Understanding the Basics of NLP: Text Preprocessing, Tokenization, and Stemming

Are you tired of sifting through massive amounts of text to find the information you need? Do you wish there was a way to make sense of all the written content out there? Well, look no further than natural language processing (NLP)!

NLP is a field of study that uses algorithms and computational models to analyze, understand, and generate human language. NLP allows computers to process natural language text and identify patterns, meaning, and sentiment within it. In this article, we will explore some of the fundamental concepts of NLP that help make this possible: text preprocessing, tokenization, and stemming.

Text Preprocessing

Text preprocessing is a crucial step in NLP, as it helps to prepare text data for analysis. The main goal of text preprocessing is to clean and standardize text to make it easier for computers to process. This involves a variety of tasks, including:

Removing Punctuation and Special Characters

Before computers can analyze text data, they need to be able to parse it effectively. One of the first steps in text preprocessing is to remove any punctuation or special characters that might interfere with parsing. This might include commas, periods, question marks, and exclamation points, as well as less common characters like semicolons, em dashes, and ellipses.


Another common preprocessing step is to convert all text to lowercase. This helps to standardize the data and make it easier for computers to match words and identify patterns within the text. However, it is worth noting that there are exceptions to this rule – for example, proper nouns like names and titles should not be lowercase.

Removing Stop Words

Stop words are words that occur frequently in text but do not carry much meaning on their own, such as “the”, “of”, and “and”. These words might be useful for readability and natural language purposes, but for NLP analyses, they can add noise to the data and make it more difficult to identify meaningful patterns. Therefore, it is often helpful to remove stop words during text preprocessing.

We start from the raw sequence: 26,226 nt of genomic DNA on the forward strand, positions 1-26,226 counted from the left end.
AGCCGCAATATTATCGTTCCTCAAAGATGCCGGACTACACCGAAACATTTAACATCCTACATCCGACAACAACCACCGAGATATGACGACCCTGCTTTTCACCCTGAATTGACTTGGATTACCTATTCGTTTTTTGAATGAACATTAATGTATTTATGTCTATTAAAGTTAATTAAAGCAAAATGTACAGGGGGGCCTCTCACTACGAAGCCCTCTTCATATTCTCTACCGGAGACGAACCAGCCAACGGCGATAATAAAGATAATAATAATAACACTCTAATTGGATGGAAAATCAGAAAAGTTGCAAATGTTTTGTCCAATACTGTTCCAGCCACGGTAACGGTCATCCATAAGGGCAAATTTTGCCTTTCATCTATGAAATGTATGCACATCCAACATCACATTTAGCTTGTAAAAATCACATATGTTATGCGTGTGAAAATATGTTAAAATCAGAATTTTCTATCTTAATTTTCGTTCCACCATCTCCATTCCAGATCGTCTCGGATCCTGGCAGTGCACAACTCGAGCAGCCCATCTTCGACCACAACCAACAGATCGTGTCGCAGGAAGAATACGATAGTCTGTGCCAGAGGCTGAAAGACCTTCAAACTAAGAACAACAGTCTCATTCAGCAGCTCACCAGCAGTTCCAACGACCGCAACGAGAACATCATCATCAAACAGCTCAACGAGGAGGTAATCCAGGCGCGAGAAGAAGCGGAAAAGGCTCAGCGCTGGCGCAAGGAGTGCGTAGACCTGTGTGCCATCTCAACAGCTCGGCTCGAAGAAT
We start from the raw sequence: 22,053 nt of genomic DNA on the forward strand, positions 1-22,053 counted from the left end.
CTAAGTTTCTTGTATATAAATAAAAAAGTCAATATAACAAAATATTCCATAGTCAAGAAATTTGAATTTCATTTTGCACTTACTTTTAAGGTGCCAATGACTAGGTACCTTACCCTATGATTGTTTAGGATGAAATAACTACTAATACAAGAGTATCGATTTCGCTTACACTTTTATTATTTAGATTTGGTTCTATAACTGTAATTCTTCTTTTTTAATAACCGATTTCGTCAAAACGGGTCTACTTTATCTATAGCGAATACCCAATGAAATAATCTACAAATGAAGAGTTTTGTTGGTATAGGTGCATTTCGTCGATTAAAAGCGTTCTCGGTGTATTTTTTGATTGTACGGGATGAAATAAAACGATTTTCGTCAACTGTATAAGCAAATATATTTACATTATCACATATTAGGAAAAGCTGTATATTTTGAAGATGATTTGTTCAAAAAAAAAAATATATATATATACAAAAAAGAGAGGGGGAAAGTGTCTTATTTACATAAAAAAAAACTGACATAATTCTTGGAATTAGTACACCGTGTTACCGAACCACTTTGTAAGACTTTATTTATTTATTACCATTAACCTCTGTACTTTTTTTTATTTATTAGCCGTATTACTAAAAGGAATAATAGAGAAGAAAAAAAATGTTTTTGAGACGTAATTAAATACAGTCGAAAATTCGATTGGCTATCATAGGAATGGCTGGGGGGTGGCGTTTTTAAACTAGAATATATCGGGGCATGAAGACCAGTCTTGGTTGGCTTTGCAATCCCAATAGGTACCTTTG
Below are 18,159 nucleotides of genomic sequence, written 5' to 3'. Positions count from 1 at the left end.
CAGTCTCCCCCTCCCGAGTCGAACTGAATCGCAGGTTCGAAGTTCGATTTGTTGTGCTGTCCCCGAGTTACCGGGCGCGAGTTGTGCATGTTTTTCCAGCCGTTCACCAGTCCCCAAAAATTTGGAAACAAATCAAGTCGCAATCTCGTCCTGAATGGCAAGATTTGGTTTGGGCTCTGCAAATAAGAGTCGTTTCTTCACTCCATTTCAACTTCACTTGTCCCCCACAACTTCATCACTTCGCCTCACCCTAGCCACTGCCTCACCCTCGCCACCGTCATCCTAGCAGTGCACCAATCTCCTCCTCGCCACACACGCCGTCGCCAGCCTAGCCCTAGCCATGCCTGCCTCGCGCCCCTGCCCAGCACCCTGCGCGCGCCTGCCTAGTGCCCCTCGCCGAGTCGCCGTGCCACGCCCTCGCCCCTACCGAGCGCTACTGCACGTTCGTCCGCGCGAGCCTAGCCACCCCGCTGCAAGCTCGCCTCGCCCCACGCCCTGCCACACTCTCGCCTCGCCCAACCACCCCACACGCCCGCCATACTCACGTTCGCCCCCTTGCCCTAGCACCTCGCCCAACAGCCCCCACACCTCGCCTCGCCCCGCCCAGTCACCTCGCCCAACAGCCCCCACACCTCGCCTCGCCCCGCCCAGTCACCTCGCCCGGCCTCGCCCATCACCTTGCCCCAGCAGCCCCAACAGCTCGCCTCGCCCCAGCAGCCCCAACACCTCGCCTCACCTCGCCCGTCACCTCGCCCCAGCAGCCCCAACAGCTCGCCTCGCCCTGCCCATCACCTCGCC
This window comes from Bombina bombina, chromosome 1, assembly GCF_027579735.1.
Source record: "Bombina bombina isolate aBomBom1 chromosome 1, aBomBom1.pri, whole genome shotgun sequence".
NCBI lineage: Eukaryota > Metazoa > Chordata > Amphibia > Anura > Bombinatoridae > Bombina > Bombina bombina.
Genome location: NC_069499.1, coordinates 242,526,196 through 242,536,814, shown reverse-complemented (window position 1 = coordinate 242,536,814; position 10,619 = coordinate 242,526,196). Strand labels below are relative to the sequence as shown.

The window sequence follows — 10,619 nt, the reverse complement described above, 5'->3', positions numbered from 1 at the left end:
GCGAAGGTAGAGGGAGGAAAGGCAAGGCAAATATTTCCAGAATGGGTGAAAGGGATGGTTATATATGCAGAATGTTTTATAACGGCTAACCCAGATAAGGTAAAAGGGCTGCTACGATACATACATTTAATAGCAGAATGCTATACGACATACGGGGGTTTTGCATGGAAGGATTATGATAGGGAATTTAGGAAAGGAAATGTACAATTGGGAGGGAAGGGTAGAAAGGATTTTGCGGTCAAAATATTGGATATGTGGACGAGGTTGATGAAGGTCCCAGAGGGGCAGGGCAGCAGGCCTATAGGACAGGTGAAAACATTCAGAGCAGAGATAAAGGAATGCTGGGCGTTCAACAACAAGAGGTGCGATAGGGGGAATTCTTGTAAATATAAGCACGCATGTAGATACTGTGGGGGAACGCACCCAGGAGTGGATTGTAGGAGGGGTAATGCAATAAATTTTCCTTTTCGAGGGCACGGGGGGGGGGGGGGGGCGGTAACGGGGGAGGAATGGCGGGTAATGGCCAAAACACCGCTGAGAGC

Normalizing Words

Another important task in text preprocessing is to normalize words. This means converting different forms of the same word into a standard form – for example, converting “walk”, “walked”, and “walking” to the base form “walk”. This helps to reduce the number of unique words in the data and make it easier to identify common patterns.

Removing HTML Tags

If you are working with text data that was scraped from the web, you may need to remove HTML tags and other markup language from the text data. This is because HTML code can add noise to the data and make it more difficult to analyze.


Now that we have cleaned and standardized our text data through text preprocessing, we can move on to the next step: tokenization. Tokenization is the process of breaking down text into smaller, meaningful pieces called tokens. These tokens might be words, phrases, or even individual characters, depending on the goals of the analysis.

Word Tokenization